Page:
Featured Rider November 2018
AADA Featured Rider
Name: Kaitlyn Naughton
Where do you live? Rhode Island
Current Horse(s) name, breed and age: Baron, 2005 RPSI Gelding.
When did you start riding? I was about 6 years old when I began taking riding lessons. Prior to that I can remember staring intently from the back seat as we drove by local horse farms; I would always want to stop and would earnestly tell my mom that I wanted a horse, when finally she responded “Well, if you want a horse you’re going to have to learn how to ride one.” At the time she thought this would be a phase; but throughout the early years of having to be dragged out of the barn at night to working in barns and getting the “whole horse” experience, I soaked up every second being around horses. Over 20 years later I am just as passionate about it as the little girl in the back seat.
What or who inspired you to ride Dressage? My initial riding instruction was actually in the H/J world, and I always enjoyed continuing to have jumping lessons/clinics incorporated throughout my teenage years of riding and training. During my first year of college I began leasing the most incredible FEI Schoolmaster and I was hooked; my focus quickly shifted exclusively to Dressage, and I became serious about training and competing. He fueled my love of Dressage as he took me down centerline for years across Region 8, constantly teaching me along the way. He brought me some of my most memorable showing experiences such as:
- scoring a 66.7% from Lois Yukins at 4th level in 2009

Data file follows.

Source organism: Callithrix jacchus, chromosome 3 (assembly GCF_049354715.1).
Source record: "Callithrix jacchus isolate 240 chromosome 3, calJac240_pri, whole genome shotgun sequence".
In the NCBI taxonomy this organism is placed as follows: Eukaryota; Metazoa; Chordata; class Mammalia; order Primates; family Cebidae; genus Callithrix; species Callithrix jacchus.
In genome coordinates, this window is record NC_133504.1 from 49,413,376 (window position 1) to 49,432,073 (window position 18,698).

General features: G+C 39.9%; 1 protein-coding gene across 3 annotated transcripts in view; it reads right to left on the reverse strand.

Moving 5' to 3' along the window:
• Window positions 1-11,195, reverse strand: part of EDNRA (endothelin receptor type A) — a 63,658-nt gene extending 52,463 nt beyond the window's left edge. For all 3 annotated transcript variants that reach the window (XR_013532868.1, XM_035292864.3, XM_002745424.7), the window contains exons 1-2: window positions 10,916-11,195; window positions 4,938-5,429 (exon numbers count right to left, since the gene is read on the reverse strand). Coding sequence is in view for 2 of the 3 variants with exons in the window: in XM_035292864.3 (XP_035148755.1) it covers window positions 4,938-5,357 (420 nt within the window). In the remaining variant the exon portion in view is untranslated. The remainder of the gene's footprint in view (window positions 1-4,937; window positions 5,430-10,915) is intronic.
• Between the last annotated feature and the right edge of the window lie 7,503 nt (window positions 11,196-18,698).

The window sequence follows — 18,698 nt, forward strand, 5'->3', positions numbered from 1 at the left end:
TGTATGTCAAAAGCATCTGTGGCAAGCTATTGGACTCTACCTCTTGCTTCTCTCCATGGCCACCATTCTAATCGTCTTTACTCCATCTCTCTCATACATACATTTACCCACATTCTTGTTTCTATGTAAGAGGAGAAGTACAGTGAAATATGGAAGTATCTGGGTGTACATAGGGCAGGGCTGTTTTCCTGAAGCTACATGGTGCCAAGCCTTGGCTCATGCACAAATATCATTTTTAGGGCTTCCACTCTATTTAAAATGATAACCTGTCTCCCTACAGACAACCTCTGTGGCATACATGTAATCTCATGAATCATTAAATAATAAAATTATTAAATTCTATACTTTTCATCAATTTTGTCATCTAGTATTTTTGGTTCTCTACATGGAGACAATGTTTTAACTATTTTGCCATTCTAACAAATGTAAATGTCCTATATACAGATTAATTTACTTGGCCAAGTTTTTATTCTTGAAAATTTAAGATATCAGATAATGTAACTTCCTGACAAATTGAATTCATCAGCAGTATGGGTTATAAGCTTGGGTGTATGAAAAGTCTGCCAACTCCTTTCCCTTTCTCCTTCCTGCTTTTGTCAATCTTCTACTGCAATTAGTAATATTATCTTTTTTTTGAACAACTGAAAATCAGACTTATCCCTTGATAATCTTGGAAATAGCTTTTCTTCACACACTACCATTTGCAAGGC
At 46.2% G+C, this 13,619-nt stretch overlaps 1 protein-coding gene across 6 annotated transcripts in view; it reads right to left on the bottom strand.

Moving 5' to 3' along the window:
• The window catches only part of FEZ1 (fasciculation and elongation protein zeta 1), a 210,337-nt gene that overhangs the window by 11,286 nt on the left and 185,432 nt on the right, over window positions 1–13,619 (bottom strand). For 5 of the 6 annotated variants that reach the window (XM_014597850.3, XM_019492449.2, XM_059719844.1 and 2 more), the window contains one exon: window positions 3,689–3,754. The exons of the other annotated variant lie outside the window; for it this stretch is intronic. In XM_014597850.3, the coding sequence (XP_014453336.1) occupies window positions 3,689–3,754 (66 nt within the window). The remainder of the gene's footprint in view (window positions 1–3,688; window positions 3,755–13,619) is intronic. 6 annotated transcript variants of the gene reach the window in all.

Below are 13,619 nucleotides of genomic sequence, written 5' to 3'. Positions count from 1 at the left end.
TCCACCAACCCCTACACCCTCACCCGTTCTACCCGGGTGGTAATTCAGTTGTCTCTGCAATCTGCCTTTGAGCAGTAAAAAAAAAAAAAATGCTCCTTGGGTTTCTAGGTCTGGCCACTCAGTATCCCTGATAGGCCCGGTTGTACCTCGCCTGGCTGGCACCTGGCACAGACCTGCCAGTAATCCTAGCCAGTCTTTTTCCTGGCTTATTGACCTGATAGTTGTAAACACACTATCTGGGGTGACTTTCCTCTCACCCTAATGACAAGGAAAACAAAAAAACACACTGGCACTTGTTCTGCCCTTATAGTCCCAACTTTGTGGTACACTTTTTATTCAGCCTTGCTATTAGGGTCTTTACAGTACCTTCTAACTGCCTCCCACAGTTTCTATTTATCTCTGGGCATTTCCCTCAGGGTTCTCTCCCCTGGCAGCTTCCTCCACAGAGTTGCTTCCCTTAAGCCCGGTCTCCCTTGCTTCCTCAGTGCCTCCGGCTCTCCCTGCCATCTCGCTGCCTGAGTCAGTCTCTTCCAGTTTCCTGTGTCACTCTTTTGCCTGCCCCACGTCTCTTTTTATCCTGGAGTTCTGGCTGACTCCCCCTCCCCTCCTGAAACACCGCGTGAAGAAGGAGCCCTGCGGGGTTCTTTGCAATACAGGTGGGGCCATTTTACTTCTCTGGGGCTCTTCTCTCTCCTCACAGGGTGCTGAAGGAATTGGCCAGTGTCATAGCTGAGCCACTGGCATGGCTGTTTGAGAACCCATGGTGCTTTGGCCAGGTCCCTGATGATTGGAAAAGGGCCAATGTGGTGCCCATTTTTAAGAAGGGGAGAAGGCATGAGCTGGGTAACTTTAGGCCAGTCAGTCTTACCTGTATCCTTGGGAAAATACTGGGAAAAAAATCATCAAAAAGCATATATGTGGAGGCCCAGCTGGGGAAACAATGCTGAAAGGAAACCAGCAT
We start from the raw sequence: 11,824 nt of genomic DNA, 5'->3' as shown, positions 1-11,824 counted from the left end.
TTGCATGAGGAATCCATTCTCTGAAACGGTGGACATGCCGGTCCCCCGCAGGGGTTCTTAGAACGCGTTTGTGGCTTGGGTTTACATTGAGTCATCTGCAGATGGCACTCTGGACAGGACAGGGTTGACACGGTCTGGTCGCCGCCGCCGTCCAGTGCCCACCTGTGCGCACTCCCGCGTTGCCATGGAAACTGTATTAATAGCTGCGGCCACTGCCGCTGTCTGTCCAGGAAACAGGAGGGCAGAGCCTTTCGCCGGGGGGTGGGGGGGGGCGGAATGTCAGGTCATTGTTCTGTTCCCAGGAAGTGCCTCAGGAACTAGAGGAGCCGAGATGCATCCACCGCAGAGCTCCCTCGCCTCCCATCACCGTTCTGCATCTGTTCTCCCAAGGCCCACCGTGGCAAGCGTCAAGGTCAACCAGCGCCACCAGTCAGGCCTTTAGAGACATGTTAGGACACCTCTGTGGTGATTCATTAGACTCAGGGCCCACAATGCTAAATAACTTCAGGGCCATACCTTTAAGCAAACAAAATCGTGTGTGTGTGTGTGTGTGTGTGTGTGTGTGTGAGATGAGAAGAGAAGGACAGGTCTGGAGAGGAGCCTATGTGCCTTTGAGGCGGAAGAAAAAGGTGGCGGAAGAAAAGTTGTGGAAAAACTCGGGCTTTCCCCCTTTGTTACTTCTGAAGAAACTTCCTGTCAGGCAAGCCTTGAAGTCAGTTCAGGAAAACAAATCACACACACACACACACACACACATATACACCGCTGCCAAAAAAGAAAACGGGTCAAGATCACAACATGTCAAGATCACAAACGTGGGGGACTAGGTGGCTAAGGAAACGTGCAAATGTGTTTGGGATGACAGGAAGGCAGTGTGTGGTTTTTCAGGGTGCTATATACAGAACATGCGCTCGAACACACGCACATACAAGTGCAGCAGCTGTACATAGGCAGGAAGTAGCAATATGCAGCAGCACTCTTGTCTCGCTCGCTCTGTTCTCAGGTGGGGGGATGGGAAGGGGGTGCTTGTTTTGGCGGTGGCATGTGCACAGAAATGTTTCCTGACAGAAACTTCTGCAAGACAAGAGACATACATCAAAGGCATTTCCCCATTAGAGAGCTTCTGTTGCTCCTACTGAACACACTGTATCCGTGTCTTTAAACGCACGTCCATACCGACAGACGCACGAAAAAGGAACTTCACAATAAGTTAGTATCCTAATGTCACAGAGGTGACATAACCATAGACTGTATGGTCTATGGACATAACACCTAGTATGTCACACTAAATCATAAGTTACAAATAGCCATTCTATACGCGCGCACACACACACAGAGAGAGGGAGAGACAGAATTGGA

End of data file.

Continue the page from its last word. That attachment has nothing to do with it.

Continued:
(when he was 27 years old, with 2 errors during our test!)
- participating in the Saturday night awards ceremony at HITS on the Hudson after winning Mitchell Farms sponsored highest scoring “senior” horse in 2011
(scoring a 64.8% as a spry 29 year old!)
That night in August left me with incredibly heartfelt memories that we still refer to as his “retirement ceremony” as we knew going into that show that it would be his last weekend down centerline. He knew the spotlight was on him as he passaged in hand around the arena to impress the crowd.
What is your occupation that allows you to ride? My degree is actually in Early Childhood Special Education. My love of horses brought me to volunteer at a therapeutic riding center during high school where I experienced the rewards of working with children. During a break in my Masters program my love of horses ironically brought me into my current occupation of insurance. I have been fortunate enough to incorporate my lifelong passion with my occupation in our established family business: Naughton Insurance, Inc. I am a fourth generation insurance agent representing Markel’s Horse & Farm Division in the Northeast Region. Currently, I hold licenses in RI, MA, CT, NJ, NY, VT, NH, and ME. My occupation gives me a unique opportunity to fuse my love for horses and experience in the equine world with my career.
What have been your successes in the show ring? After competing in the Dressage arena for over 10 years it is safe to say that I’ve experienced both successes and frustrations (like Baron spooking on centerline during our championship ride!), some comical incidents as well as many learning moments; I am grateful for all of them. Currently I am a USDF Bronze Medalist, with aspirations of finishing my Silver Medal scores. I have also had placings in the East Coast Riders Cup, and qualifications for Regional Championships. Although it has been a few years since I have been in the show ring, I look forward to returning with Baron.